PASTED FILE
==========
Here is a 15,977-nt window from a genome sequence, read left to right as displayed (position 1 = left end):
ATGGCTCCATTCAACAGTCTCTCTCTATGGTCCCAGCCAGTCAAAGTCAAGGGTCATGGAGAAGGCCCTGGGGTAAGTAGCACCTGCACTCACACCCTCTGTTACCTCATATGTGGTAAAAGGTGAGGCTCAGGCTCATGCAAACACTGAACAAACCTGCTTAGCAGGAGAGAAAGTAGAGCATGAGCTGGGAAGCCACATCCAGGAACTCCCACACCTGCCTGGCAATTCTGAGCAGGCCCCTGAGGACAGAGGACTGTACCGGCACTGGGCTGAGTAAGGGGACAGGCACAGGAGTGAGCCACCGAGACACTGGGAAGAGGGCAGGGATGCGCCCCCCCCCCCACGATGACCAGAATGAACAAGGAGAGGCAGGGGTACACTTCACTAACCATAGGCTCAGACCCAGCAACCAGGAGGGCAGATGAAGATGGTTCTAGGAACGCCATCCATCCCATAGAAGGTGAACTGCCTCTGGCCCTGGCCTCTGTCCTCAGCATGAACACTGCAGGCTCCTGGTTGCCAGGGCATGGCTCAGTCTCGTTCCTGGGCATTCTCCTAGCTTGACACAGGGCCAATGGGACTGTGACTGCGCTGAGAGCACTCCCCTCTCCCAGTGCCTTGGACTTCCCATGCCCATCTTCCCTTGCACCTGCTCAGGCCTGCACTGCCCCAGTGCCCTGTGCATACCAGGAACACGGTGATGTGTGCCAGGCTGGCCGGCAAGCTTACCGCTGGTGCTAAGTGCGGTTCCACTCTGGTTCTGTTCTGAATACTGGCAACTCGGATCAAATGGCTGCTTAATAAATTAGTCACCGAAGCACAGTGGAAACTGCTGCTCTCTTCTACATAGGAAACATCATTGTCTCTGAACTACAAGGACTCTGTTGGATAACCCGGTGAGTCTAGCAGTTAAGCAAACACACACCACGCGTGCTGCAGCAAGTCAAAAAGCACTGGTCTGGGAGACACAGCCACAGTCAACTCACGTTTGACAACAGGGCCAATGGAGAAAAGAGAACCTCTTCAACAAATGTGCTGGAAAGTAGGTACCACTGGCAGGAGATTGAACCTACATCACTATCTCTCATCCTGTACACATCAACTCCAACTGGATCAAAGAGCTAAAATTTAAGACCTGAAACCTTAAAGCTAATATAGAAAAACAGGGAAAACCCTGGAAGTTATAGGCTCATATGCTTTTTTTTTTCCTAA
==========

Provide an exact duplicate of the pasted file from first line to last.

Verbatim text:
Here is a 15,977-nt window from a genome sequence, read left to right as displayed (position 1 = left end):
ATGGCTCCATTCAACAGTCTCTCTCTATGGTCCCAGCCAGTCAAAGTCAAGGGTCATGGAGAAGGCCCTGGGGTAAGTAGCACCTGCACTCACACCCTCTGTTACCTCATATGTGGTAAAAGGTGAGGCTCAGGCTCATGCAAACACTGAACAAACCTGCTTAGCAGGAGAGAAAGTAGAGCATGAGCTGGGAAGCCACATCCAGGAACTCCCACACCTGCCTGGCAATTCTGAGCAGGCCCCTGAGGACAGAGGACTGTACCGGCACTGGGCTGAGTAAGGGGACAGGCACAGGAGTGAGCCACCGAGACACTGGGAAGAGGGCAGGGATGCGCCCCCCCCCCCACGATGACCAGAATGAACAAGGAGAGGCAGGGGTACACTTCACTAACCATAGGCTCAGACCCAGCAACCAGGAGGGCAGATGAAGATGGTTCTAGGAACGCCATCCATCCCATAGAAGGTGAACTGCCTCTGGCCCTGGCCTCTGTCCTCAGCATGAACACTGCAGGCTCCTGGTTGCCAGGGCATGGCTCAGTCTCGTTCCTGGGCATTCTCCTAGCTTGACACAGGGCCAATGGGACTGTGACTGCGCTGAGAGCACTCCCCTCTCCCAGTGCCTTGGACTTCCCATGCCCATCTTCCCTTGCACCTGCTCAGGCCTGCACTGCCCCAGTGCCCTGTGCATACCAGGAACACGGTGATGTGTGCCAGGCTGGCCGGCAAGCTTACCGCTGGTGCTAAGTGCGGTTCCACTCTGGTTCTGTTCTGAATACTGGCAACTCGGATCAAATGGCTGCTTAATAAATTAGTCACCGAAGCACAGTGGAAACTGCTGCTCTCTTCTACATAGGAAACATCATTGTCTCTGAACTACAAGGACTCTGTTGGATAACCCGGTGAGTCTAGCAGTTAAGCAAACACACACCACGCGTGCTGCAGCAAGTCAAAAAGCACTGGTCTGGGAGACACAGCCACAGTCAACTCACGTTTGACAACAGGGCCAATGGAGAAAAGAGAACCTCTTCAACAAATGTGCTGGAAAGTAGGTACCACTGGCAGGAGATTGAACCTACATCACTATCTCTCATCCTGTACACATCAACTCCAACTGGATCAAAGAGCTAAAATTTAAGACCTGAAACCTTAAAGCTAATATAGAAAAACAGGGAAAACCCTGGAAGTTATAGGCTCATATGCTTTTTTTTTTCCTAA